This story originally appeared on NJ Spotlight.
The Department of Environmental Protection plans to hold public hearings to try to settle a long-running confrontation over the illegal use of off-road vehicles on state property in the Pinelands, the DEP’s new Commissioner, Shawn LaTourette, said.
LaTourette hopes the hearings will find a way of balancing the interests of drivers of pickup trucks and all-terrain vehicles with those of hikers, birders or anglers.
The hearings represent the latest attempt to resolve a rancorous public debate over the recreational use of the Pinelands, in which conservationists accuse off-roaders of a lawless disregard for the environment, while the drivers resist official attempts to restrict where they can roam in the vast forests of South Jersey.
Some areas such as Colliers Mills Wildlife Management Area in Jackson Township and Greenwood Forest Wildlife Management Area, both in Ocean County, are badly eroded by over-use of motorized vehicles. But Jemima Mount, formerly a heavily used off-road vehicle playground in Wharton State Forest, is recovering after barriers were built by the off-roading community to keep vehicles out.
In an interview Tuesday with NJ Spotlight News in the 122,000-acre Wharton tract — a magnet for off-road vehicles — LaTourette said the drivers are entitled to use the Pinelands as long as they do so legally and without damaging sensitive natural sites, as some have.
New map to show where vehicles can — and can’t — go
But he said DEP will be proposing a new map showing where vehicles can and cannot legally drive; introducing tougher penalties for those who ignore restrictions, especially in sensitive natural areas; launching a permitting system for off-road drivers, and formalizing those practices with new regulations. The DEP will provide a “framework” as a starting point for the public discussions, LaTourette said.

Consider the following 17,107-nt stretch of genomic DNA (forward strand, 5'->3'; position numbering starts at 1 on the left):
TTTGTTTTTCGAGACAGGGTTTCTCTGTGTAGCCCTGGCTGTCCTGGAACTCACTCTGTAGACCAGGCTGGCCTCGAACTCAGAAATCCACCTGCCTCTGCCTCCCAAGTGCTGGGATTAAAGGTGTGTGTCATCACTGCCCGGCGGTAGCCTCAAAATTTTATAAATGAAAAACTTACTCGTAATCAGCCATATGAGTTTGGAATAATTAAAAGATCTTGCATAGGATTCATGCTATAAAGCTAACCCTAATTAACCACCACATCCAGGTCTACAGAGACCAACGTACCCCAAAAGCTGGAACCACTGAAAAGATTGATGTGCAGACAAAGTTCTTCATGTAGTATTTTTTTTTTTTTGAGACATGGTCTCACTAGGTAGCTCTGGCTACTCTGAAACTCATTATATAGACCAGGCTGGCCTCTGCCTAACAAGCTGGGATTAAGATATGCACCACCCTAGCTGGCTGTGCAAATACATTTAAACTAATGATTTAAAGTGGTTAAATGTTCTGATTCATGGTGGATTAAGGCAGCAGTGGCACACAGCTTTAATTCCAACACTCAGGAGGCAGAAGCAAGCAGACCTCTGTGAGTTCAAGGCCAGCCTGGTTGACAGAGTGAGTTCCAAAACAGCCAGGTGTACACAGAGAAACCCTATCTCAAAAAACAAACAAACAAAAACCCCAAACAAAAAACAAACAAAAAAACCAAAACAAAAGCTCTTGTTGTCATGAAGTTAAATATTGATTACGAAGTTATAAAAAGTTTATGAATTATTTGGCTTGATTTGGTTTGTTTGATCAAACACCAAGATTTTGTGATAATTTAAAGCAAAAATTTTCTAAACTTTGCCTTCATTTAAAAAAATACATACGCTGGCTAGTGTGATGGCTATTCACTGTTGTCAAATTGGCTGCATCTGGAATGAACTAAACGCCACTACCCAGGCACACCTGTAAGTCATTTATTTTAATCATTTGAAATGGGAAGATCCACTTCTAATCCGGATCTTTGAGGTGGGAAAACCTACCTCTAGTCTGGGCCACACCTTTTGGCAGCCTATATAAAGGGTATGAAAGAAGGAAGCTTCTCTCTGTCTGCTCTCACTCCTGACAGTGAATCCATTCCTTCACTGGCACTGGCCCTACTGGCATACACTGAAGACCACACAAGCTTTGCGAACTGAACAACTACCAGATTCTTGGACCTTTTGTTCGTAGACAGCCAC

Still, the specifics of the map would be subject to the public hearings when the parties will hopefully reach consensus, LaTourette said.
“We need to have deep public engagement around what all believe are the appropriate places to provide ORV access and the places that are not,” he said. “We need to build a bigger tent. We need to go through that public process, the end result of which should be a map of accessible areas and non-accessible areas.”
Many drivers of off-road vehicles are just as dedicated to preserving nature as are conservationists, LaTourette said.
“They may enjoy it in a different way to the birder or the hiker, but it doesn’t make their need or their desire to enjoy public lands that also belong to them somehow less important than the desire to enjoy public lands that also belong to the hiker and the birder,” he said.
Hearings during the summer
The hearings, which will likely be both online and in-person, will be formally announced in the coming weeks, and will begin during the summer, LaTourette said.
The public process represents a new effort to resolve a standoff over the recreational use of the Pinelands. In 2015, the DEP published and then quickly withdrew a “Motorized Access Plan” that would have cut the number of trails that could legally be used by off-road vehicles in Wharton State Forest. Conservationists have long accused the DEP of dropping the plan in response to protests from the off-road lobby, but LaTourette said Tuesday that the “MAP” was scrapped because “we did not do enough to engage everyone.”